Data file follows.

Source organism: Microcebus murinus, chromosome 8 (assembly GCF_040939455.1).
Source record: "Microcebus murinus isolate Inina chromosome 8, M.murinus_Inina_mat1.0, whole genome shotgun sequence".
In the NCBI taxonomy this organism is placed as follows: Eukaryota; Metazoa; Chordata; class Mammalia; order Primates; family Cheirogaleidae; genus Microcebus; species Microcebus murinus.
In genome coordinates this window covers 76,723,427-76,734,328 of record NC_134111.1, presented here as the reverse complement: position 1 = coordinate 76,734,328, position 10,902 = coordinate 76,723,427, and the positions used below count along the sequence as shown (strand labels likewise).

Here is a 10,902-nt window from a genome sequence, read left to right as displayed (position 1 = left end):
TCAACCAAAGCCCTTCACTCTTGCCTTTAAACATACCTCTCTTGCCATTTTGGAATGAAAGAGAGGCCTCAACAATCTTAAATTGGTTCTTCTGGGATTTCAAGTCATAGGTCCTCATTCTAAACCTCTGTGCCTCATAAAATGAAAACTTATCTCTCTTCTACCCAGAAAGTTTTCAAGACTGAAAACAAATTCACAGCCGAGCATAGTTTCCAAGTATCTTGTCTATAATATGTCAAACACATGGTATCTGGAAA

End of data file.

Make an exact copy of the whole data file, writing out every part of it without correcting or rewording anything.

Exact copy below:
Source organism: Microcebus murinus, chromosome 8 (assembly GCF_040939455.1).
Source record: "Microcebus murinus isolate Inina chromosome 8, M.murinus_Inina_mat1.0, whole genome shotgun sequence".
In the NCBI taxonomy this organism is placed as follows: Eukaryota; Metazoa; Chordata; class Mammalia; order Primates; family Cheirogaleidae; genus Microcebus; species Microcebus murinus.
In genome coordinates this window covers 76,723,427-76,734,328 of record NC_134111.1, presented here as the reverse complement: position 1 = coordinate 76,734,328, position 10,902 = coordinate 76,723,427, and the positions used below count along the sequence as shown (strand labels likewise).

Here is a 10,902-nt window from a genome sequence, read left to right as displayed (position 1 = left end):
TCAACCAAAGCCCTTCACTCTTGCCTTTAAACATACCTCTCTTGCCATTTTGGAATGAAAGAGAGGCCTCAACAATCTTAAATTGGTTCTTCTGGGATTTCAAGTCATAGGTCCTCATTCTAAACCTCTGTGCCTCATAAAATGAAAACTTATCTCTCTTCTACCCAGAAAGTTTTCAAGACTGAAAACAAATTCACAGCCGAGCATAGTTTCCAAGTATCTTGTCTATAATATGTCAAACACATGGTATCTGGAAA